The Atheist Census can be found at http://www.atheistcensus.com/
DOS. yep.. that's about all they have .. instead of tears of failure. ; P
I grew up in an open-minded family. My parents dragged us to church every Sunday, but did this out of guilt. When I was 12 years old I rebelled and refused to go again. I denied the existence of god and confounded my parents with the MANY flaws in the bible. Yet, they still respected my views. When my brother was in high school he "found" god and became a "born again Rambo." He is now a methodist minister and oh so miserable.
When my brother converted he drove my parents crazy. When my open-minded father found out he had stomach cancer, he too found god and turned on me. He died trying to "bring me to jesus." For me, that was the most painful part of my father's death. It was both amazing and depressing to watch a man like my father go from open mind--willing to see other points of view--to intolerable fundamentalist bullshit. I would love to blame my brother, but I cannot. He is too steeped in the same bullshit and is miserable.
The sad thing about it all is that I have not changed my position since I was 12. I am now 55. Suddenly, I am evil! I never gave my atheism any thought until just recently. The political environment has made atheists a convenient target. Even some of my more liberal friends have advised me not to advertise my atheism. I never did! If someone asked, I would tell them. Now I skirt the issue. I find it easier to tell those who question that I was "born and raised in the methodist church." It is a true statement and usually satisfies them. Am I in the closet? I have never hid my atheism, but now I retreat to the closet at times because suddenly I am not a "good person" and condemned to a fiery place.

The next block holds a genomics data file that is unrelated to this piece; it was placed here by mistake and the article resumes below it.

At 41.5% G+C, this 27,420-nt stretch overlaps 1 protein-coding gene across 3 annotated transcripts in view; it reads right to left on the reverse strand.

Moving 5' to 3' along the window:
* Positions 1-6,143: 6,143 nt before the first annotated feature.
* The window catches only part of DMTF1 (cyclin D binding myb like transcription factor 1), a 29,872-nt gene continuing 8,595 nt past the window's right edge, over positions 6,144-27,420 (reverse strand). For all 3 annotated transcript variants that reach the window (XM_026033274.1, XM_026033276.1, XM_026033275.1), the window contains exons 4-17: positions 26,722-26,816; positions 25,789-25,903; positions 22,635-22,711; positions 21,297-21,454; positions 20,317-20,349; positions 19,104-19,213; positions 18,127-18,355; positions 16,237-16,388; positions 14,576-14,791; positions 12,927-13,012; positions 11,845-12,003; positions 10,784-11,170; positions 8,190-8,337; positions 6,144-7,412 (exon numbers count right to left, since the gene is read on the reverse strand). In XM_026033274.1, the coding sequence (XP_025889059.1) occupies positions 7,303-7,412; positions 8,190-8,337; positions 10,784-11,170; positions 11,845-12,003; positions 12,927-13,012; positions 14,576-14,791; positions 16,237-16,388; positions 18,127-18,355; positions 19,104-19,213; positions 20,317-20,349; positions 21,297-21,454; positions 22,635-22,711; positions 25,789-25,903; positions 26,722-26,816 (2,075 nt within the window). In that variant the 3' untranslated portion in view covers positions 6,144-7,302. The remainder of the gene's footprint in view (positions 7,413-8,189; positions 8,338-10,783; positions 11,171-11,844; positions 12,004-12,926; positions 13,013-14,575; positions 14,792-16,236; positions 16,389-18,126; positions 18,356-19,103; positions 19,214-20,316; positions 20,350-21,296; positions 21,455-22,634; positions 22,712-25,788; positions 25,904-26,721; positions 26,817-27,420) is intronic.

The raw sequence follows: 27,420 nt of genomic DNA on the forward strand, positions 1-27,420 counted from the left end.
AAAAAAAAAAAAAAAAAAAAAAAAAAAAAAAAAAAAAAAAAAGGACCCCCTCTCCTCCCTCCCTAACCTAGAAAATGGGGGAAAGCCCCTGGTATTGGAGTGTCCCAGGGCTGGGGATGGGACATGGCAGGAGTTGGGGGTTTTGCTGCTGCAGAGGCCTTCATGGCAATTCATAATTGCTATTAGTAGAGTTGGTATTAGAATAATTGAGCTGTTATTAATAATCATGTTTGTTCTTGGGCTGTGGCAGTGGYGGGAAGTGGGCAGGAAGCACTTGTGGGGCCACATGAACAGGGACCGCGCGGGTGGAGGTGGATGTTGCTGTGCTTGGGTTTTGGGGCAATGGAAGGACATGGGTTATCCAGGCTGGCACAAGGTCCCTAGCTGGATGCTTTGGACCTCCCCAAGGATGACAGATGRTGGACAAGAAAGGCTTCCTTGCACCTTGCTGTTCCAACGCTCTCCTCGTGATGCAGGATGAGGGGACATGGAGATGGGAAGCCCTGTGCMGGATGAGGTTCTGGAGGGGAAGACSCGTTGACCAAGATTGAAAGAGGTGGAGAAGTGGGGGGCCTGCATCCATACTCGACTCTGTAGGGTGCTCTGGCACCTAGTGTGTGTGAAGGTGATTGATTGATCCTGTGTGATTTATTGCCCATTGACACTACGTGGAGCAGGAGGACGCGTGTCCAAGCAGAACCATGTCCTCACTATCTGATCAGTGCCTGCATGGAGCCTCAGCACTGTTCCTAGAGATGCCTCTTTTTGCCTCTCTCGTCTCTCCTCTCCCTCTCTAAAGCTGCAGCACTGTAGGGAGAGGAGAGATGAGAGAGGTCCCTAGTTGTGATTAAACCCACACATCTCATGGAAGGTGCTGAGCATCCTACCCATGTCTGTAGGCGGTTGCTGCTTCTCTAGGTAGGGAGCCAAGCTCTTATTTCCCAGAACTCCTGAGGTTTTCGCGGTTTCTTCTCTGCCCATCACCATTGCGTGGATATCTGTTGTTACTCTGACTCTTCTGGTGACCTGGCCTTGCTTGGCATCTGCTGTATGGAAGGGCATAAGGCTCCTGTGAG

Our current political climate has made people like us think about the closet. I am not a big Obama fan, but I voted for him because the republican alternatives were abhorrent. I am hoping that the re-election of "Bronco Bama" will usher in a renewed enthusiasm for science and reason. It seems as though--hopefully--the fundamentalist idiots are digging their own hole in the ground. They have become a joke of themselves.
Coming out is a lot like quitting smoking, alcohol, or other drug abuse. It's uncomfortable for a short while but becomes quite liberating with time. You will very likely kick yourself for not doing it sooner. You are you...not your religion.
We are growing in numbers so fast, especially in the younger generation, that we won't even need these people. I myself do perfectly well socially spending almost all my time with humanists and skeptics.
Why should you have to “come out of the closet”? Religionists should be the ones ashamed of their whacky beliefs like Eve was created from Adam’s rib, or God created you knowing you were going to hell but still loves you.
There're Baptist reform schools that have closets called “The get-straight room,” where they imprison kids for hours for minor infractions like saying something the elder didn’t like. These are the people who should come out of the closet.